Home > Domestic Violets(2)

Domestic Violets(2)
Matthew Norman

I don’t want to talk about my penis, but I don’t want to blow out the candles and roll over, either. I’m vulnerable, yet simultaneously guarded. I want Anna to hold me and tell me that she loves me, but I also want to sleep in the guest room. I’m like a six-foot-tall version of my own flaccid dick, wanting yet pulling away from my only real ally in the world.

Anna’s an optimist, though, to the bitter end, and so she forges on. Like her ancestors, great, blond Swedes from Nebraska, she’ll continue plowing long-dead fields, even as the locusts converge.

“We haven’t been to the Caribbean in a while,” she says gently, smiling at me. Her face goes flush.

“Anna,” I say, but then I stop. She’s right. We haven’t.

“Maybe that’s where we should go then,” she says, and then she tucks her hair behind each ear. “You like it there, right?”

Two days after we were married, we were on our way to the Caribbean, stuck in the very back row of some medium-size plane from Washington, D.C. We’d had drinks at the airport bar and wine after takeoff. The alcohol, the altitude, and the weird joy of it all were enough to motivate my wife to go down on me as the cabin lights dimmed and a rerun of Frasier came on the little drop-down televisions.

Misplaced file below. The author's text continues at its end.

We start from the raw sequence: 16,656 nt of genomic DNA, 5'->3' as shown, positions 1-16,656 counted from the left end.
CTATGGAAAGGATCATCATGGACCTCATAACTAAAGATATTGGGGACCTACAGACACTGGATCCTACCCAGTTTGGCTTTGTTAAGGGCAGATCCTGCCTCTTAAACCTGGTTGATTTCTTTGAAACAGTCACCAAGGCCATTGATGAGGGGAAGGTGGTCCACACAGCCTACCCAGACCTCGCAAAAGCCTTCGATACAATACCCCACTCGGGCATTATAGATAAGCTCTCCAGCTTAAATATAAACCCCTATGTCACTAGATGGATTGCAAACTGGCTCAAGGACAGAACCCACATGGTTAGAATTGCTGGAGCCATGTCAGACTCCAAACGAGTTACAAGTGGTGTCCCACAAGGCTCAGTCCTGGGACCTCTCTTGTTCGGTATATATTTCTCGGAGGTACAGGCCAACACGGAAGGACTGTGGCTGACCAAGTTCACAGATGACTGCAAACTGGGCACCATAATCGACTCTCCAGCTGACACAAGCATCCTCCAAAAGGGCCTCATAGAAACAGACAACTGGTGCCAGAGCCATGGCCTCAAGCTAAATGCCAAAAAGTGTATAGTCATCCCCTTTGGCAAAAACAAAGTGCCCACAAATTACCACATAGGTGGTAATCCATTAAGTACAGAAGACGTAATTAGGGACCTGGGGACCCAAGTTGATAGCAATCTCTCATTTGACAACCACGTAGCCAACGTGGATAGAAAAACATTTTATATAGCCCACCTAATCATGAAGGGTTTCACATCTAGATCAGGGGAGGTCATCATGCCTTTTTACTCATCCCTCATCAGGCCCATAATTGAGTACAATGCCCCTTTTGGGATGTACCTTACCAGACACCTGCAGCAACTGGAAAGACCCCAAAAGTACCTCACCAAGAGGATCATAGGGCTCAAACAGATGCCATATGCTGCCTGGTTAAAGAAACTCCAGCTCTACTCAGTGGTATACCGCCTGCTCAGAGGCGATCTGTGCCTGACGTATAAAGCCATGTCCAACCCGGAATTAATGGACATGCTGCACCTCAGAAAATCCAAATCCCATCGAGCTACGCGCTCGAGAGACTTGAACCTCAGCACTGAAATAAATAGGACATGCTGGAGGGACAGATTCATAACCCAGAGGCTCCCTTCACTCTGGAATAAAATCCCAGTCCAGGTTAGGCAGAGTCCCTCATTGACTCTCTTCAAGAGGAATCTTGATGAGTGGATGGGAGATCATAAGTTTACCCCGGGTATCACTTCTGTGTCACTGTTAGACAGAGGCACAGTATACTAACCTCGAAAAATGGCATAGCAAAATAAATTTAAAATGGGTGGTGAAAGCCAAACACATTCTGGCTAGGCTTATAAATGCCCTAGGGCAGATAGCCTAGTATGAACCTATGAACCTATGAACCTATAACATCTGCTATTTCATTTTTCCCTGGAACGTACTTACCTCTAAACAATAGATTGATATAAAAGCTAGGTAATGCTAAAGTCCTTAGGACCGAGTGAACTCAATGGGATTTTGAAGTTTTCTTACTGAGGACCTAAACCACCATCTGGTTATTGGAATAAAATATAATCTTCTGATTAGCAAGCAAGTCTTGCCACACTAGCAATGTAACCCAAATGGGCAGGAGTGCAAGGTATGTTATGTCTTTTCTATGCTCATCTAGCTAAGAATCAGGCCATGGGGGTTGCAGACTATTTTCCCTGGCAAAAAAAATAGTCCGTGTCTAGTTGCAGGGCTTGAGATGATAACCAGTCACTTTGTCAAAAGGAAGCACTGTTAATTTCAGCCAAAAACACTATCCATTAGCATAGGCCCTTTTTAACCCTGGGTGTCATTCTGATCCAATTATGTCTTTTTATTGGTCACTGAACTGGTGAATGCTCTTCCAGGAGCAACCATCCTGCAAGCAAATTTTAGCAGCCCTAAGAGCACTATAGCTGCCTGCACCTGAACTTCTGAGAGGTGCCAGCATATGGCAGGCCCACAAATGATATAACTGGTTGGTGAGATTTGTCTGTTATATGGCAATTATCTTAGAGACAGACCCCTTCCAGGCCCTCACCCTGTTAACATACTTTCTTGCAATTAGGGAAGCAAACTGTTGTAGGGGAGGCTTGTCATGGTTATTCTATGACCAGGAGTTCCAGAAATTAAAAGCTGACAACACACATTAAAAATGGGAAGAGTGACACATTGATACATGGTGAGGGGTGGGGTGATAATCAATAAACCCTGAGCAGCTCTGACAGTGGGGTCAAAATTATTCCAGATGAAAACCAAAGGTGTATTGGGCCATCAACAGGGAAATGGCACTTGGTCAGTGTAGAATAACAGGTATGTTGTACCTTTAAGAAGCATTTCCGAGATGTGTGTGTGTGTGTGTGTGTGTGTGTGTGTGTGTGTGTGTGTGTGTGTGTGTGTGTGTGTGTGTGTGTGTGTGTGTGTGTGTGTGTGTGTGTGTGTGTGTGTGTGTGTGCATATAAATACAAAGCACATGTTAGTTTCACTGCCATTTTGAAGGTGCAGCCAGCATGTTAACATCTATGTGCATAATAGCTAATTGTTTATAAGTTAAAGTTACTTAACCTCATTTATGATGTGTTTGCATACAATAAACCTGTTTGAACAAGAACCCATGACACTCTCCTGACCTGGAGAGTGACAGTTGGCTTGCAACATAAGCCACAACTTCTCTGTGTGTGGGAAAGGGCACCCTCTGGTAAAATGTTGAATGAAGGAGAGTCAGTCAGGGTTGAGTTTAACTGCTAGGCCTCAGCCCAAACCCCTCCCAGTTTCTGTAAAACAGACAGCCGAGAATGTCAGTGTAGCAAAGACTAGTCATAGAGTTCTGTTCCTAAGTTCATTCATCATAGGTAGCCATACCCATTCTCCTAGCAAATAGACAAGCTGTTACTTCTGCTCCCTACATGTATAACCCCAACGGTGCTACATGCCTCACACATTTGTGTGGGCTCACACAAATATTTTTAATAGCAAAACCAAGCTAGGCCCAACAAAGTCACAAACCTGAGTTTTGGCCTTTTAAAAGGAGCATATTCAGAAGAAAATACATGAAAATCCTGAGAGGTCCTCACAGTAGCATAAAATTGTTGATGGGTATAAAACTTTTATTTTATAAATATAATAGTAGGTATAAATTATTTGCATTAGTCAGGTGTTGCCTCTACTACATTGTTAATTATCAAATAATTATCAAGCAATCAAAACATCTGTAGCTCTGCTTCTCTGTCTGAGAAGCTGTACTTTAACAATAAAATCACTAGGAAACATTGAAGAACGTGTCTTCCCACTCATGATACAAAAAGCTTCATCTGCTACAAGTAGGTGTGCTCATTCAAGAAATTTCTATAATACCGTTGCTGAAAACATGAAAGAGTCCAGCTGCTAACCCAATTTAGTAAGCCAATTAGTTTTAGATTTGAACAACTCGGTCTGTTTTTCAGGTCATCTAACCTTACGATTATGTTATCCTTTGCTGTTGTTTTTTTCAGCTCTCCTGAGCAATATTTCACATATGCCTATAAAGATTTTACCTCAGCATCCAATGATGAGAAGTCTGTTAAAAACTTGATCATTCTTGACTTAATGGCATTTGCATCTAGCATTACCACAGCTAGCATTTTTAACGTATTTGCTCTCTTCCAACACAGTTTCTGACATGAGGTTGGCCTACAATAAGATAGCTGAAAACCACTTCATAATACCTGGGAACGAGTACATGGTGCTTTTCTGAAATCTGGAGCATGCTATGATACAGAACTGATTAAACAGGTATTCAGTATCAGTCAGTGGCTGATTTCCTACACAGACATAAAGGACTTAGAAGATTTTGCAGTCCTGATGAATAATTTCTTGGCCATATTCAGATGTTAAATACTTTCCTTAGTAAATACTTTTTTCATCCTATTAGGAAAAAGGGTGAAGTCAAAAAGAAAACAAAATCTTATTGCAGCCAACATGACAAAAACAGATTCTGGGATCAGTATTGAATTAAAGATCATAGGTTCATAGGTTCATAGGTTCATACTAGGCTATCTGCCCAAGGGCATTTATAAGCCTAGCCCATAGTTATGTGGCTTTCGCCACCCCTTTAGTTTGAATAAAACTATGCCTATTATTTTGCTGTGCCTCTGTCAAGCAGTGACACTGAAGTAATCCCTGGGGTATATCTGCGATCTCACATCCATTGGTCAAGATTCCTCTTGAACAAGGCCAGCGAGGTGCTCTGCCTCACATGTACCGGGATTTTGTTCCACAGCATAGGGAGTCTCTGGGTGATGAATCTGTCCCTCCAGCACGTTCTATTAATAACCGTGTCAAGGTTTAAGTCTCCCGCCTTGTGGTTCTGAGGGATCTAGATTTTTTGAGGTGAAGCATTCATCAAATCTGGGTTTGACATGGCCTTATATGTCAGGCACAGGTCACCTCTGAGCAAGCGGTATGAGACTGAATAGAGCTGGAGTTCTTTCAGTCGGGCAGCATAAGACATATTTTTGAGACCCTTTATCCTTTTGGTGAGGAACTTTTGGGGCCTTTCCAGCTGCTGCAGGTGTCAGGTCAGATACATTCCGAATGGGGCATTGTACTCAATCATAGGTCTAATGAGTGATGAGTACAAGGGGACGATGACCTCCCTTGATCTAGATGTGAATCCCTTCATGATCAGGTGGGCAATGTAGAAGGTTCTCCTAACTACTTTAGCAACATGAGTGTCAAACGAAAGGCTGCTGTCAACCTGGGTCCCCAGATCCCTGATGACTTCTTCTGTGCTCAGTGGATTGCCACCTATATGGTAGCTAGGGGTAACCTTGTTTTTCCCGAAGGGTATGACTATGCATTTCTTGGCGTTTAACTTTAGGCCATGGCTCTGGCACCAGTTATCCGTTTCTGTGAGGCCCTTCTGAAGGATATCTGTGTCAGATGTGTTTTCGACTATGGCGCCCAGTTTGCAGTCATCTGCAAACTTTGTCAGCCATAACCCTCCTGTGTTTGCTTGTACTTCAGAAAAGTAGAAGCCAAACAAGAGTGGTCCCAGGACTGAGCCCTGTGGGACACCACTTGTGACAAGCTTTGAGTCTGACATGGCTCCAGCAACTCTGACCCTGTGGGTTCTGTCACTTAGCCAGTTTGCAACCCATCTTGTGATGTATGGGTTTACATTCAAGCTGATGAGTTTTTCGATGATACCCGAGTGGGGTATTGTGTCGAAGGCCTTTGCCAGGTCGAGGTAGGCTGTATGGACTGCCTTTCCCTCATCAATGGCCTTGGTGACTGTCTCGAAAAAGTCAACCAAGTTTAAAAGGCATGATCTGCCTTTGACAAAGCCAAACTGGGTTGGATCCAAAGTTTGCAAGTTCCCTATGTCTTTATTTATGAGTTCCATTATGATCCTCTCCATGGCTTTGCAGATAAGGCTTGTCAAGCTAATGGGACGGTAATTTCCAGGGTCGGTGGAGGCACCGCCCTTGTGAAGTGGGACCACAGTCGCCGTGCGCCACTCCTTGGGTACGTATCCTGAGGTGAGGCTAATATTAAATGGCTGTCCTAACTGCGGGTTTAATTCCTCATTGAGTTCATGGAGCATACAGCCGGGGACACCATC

She kisses my neck and then my chest and then my stomach, working her way downward. My heart is running and I’m nostalgic as I touch the back of her head. “Just relax,” she whispers.

I close my eyes as she goes about the little routine of swirling kisses and harmless bites.

Then she puts me in her mouth and I hold my breath and concentrate on the rush of sensations. I think of dirty, pornographic things and grit my teeth. I think of swimsuit issues and those creepy phone sex commercials that come on when you can’t sleep. A minute later, I should be as hard as that stupid, ungrateful thirteen-year-old looking down white blouses in Catholic school. But I’m not—not even close.

“Anna,” I say.

“Just relax.” She draws the word out, trying to hypnotize my penis. I’m determined to will an erection out of thin air, so I squeeze my eyes shut and concentrate some more. Aside from the lovely wetness of Anna’s mouth, though, there’s only this odd, rubbery little thing that I’ve somehow become.

I say her name again, but she doesn’t stop. It’s so small in her mouth and I feel a fresh wave of that awful humiliation that sent me scrambling to the bathroom ten minutes ago.

“Anna, please!”

Finally, she pulls away, startled, and I cover my stupid penis.

“I’m sorry. I can’t. Shit. I just . . . I’m sorry.”

She wipes her mouth and lies down again to stare at the ceiling. “Tom,” she says. But before she can say anything else, there’s a knock at our door, three small taps.

“Mommy? Daddy?”

Anna sits up and shakes out her hair. “I locked the door,” she whispers, and that somehow makes it even more embarrassing. She’s planned all of this down to the finest details. I briefly wonder if our daughter has been listening to this entire episode, and if so, how badly will she be scarred? I wish I could sink down into this mattress and disappear.

“Mommy? Daddy? Can I come in? Please! Pleeeassse!” She sounds scared.